County pair honored by Big Brothers Big Sisters

December 31, 2002|by JANET HEIM

WASHINGTON COUNTY - Life is better when there's someone to lean on in good times and bad. That's what the Big Brothers Big Sisters program is all about.

For John "Skip" Frey and Mary Shirley, recent recipients of the Big Brother and Big Sister of the Year awards, it means a long-term commitment to improving the life of a child.

Frey, 54, of Halfway, has been a Big Brother to Ricky for more than five years, while Shirley, 36, of Hagerstown, has been paired up with Holly for four years and has been involved with the program for more than 20 years.


They were honored at the 2002 Annual Dinner Meeting held at the Four Points Sheraton on Nov. 13. It took quite an effort by family members to get them to the dinner without giving away the surprise, but they pulled it off.

"My dad had to pull strings to get me there. I have huge church commitments on Wednesday nights and I don't miss church for anything," Shirley said.

Frey works nights and it took quite a bit of convincing by his wife to get him to give up sleep to attend the dinner.

According to Casework Supervisor Crystal Davis, Frey and Shirley were honored for their longtime commitments to Ricky and Holly.

"We ask for a one-year commitment, but these two have gone above and beyond that," Davis said. It becomes more difficult as the children get older and Davis credits the influence of Shirley, as a constant female role model, for 17-year-old Holly's success in school and in her job.

Both Frey and Shirley take pride in the progress and achievements of the children they mentor. Says Frey, "Ricky needed lots of attention. I worked hard with him and he's come a long way." The two enjoy doing outdoor activities together, especially hiking and biking on the towpath and mountain trails, fishing and camping.

Frey, a driver with BFI, helped raise his four children and is now raising three grandchildren. That experience has proved helpful for his role as a Big Brother.

Shirley is proud of the fact that Holly is still in school, getting good grades and working.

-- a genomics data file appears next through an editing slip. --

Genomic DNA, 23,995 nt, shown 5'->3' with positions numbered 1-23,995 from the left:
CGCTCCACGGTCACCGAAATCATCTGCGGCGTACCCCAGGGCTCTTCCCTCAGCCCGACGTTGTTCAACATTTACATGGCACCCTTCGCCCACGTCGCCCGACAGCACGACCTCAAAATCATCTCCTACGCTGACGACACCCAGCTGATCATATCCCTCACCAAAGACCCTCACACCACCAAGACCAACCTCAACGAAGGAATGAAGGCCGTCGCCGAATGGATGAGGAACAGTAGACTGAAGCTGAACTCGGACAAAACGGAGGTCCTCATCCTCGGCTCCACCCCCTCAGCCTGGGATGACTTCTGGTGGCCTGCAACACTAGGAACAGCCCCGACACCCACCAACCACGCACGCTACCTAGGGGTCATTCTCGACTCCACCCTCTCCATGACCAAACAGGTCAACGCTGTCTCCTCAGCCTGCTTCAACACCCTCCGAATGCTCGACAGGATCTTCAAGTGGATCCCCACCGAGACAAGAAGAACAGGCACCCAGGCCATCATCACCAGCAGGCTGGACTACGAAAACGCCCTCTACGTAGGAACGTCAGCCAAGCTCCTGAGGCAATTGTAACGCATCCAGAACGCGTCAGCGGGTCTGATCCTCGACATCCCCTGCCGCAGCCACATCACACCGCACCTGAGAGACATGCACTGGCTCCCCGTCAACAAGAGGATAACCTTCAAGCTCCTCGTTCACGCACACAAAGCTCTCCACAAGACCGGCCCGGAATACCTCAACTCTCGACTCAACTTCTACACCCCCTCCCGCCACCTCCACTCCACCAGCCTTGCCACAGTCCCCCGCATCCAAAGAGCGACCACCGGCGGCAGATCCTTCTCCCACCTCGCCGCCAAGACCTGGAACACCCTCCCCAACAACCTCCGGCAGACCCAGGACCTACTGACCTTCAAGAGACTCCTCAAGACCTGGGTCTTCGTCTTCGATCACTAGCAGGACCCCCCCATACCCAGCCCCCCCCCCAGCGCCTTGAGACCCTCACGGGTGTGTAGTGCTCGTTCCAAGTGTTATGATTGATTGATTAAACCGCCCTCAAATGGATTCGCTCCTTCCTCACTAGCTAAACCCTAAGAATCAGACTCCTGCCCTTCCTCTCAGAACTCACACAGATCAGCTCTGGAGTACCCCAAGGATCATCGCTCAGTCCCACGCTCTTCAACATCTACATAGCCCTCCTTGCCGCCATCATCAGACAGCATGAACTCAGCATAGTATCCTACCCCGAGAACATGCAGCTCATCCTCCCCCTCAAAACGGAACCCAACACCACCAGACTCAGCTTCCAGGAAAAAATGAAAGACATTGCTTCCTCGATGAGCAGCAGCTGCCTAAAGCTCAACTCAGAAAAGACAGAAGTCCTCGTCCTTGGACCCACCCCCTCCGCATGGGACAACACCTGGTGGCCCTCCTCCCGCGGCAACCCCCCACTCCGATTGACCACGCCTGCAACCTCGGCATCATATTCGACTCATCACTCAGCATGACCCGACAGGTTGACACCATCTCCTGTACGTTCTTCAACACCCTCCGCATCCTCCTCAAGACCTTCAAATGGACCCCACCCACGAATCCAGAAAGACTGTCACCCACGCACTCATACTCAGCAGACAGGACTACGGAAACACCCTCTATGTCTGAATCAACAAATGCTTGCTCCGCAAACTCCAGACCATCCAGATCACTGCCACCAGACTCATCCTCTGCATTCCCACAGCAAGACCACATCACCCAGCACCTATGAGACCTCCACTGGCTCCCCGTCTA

"She's trying to do the right thing. Getting through high school is a big accomplishment," Shirley said. She helped Holly maintain a positive outlook on life, even when things weren't so positive at home.

Shirley looks forward to doing "girl stuff" with Holly. "It's a real treat for me - we shop together and get our hair done," she said, things she doesn't get to do with her 15-year-old son.

As youth pastor at Mt. Calvary Family Worship Center in Clear Spring, Shirley has plenty of experience nurturing and motivating children and teens. Her dad was a Big Brother and being involved with the program was "just one of those things that you did. It's always been a positive thing in my family," she said.

For Frey, it was his brother-in-law, who became a Little Brother after his father died, who encouraged him to join the program.

The goal of the Big Brothers Big Sisters program is to pair children raised by a single parent, most often the mother, with another adult. In addition to a one-year commitment, they ask that volunteers be willing to make contact with their Little Brother or Little Sister once a week. It can be a scheduled activity or outing together, or may be as simple as a phone call or e-mail when that's all the schedule permits.

"We have some volunteers who commute down to D.C. for work and they just aren't able to get together with their Little Brother or Little Sister every week," Davis said.

As the kids get older, they have less free time as well. "It's hard to schedule time with Holly now that she's working," said Shirley. "We keep in touch over the phone."

If you're interested in becoming a Big Brother or Big Sister, call 301-739-4711.

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